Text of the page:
QAnon, for those who don’t know, is a conspiracy theory that makes Pizzagate look sane and rational. According to QAnon, the world is run by a Satanic cabal lead by Hillary Clinton, and that President Donald Trump and Special Counsel Robert Mueller are secretly working in tandem to eliminate the cabal. (There are more nuances and intricacies to the conspiracy theory, but after seeing FB moderators being radicalized by the content they are moderating, I’d rather not look further.)
The reason this has come up on this blog is that one of the several dozen books on Amazon that espouse QAnon beliefs has recently started climbing the charts on Amazon.
The book, “An Invitation to the Great Awakening,” is currently No. 9 in all books about politics, and No. 1 in all books about “Censorship,” one slot ahead of Ray Bradbury’s “Fahrenheit 451,” and immediately followed by classics “Lord of the Flies,” “The Handmaid’s Tale,” and “Of Mice and Men.”
The paperback, which cost $17 at press time, features outlandish claims, sometimes written in rapid succession with no evidence. On one page, the book baselessly claims that the United States government created AIDS, polio, Lyme disease, some natural disasters, two Indiana Jones movies and the Pixar movie Monsters Inc.
The book posits that Monsters Inc. shows off a government plan to collect children’s blood “that gives [government figures] some form of high or youthful looks.”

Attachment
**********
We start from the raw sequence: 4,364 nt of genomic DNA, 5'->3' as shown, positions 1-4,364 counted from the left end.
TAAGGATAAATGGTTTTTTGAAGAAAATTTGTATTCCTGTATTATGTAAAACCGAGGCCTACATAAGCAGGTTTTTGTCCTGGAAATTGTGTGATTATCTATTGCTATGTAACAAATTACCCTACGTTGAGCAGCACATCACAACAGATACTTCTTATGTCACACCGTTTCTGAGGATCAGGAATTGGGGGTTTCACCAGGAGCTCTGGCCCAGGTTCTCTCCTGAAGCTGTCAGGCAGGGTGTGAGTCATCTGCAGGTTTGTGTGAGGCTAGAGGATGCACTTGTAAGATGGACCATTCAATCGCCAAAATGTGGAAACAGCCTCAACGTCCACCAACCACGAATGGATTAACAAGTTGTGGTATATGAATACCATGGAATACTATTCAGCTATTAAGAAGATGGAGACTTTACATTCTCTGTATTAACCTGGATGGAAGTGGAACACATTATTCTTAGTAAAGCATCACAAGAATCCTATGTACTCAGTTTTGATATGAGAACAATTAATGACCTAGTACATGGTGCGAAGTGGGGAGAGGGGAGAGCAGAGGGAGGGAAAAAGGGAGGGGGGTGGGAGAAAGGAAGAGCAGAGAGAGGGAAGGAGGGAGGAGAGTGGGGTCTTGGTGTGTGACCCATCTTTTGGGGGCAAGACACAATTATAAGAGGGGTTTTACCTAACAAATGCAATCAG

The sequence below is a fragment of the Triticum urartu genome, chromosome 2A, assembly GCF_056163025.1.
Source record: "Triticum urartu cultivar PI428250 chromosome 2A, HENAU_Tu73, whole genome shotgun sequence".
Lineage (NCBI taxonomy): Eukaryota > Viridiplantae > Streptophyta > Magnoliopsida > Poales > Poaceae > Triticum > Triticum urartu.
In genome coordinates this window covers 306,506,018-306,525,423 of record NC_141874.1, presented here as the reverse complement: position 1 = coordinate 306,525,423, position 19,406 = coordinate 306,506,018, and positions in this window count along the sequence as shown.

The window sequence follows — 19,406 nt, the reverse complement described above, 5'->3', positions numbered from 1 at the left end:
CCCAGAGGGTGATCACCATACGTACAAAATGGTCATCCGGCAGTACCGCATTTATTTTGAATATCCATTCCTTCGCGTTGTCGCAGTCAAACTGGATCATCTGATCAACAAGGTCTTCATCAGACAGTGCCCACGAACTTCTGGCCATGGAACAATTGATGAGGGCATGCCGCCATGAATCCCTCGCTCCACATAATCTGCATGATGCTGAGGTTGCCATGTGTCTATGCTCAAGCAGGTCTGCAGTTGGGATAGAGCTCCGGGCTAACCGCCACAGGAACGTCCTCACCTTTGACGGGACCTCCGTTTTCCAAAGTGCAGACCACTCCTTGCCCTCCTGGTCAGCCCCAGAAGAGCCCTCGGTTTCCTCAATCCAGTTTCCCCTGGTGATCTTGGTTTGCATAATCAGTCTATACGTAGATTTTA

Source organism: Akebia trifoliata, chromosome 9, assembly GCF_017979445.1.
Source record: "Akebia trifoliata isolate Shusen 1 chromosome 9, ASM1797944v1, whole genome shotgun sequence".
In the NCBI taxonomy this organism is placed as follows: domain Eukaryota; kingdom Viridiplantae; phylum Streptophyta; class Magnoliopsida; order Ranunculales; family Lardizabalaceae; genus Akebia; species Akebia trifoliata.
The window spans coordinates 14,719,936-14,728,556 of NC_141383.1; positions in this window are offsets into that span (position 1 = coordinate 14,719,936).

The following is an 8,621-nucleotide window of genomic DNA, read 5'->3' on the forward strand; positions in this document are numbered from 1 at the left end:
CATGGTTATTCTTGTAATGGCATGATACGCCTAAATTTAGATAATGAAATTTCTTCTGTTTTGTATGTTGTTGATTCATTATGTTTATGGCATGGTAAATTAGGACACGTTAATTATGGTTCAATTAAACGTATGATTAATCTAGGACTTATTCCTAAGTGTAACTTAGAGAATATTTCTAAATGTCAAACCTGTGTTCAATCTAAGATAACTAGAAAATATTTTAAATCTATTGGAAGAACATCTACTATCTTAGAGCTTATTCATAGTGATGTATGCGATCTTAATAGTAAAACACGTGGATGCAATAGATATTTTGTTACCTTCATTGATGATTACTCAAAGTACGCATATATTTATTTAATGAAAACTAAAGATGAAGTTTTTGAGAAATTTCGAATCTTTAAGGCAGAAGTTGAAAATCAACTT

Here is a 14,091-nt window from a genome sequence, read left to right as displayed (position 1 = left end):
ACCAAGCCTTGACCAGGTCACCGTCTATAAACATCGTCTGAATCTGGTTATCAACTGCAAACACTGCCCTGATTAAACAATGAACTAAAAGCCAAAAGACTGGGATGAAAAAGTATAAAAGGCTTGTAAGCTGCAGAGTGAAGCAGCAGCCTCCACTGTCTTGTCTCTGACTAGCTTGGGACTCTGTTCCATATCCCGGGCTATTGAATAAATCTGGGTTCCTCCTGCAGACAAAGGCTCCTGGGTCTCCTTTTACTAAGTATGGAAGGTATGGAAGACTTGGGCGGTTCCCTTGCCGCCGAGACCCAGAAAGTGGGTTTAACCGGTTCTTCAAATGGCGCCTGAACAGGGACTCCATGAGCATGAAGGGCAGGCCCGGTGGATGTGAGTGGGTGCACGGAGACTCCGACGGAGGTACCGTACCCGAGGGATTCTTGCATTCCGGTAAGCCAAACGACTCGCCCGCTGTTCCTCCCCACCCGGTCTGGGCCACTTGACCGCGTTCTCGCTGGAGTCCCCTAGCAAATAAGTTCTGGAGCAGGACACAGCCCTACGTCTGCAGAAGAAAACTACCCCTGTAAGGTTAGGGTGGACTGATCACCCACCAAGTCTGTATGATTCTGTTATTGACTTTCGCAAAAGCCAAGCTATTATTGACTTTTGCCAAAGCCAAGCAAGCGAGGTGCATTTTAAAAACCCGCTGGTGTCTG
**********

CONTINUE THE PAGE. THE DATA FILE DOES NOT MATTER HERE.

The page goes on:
When I first found the book’s listing on Amazon this morning, it ranked at #50 in the books category on Amazon. As of writing this post, the book has risen to #30. This was mostly due to all the press attention and a highly effective marketing campaign.
The only thing that separates this book from conspiracy theory books about “The Protocols of Zion” is the amount of publicity it’s getting (well, and the topic). This type of book has been around for decades, but they’ve never gotten this much attention before.
This is an expected result of online communities forming their own networks for sharing what is important to them. In this case, most of the attention is probably coming from videos posted on Youtube.
For example, YouTube conspiracy theorist JoeM, who has more than 127,000 YouTube subscribers, claims to have contributed to the book, and several other anonymous YouTube and Twitter conspiracy theorists who have pushed Qanon in the past have claimed credit for writing chapters of the book.
All of these Youtubers have been heavily promoting the book to their audiences since it launched a week ago, so it is really no wonder that it ranks this high on Amazon.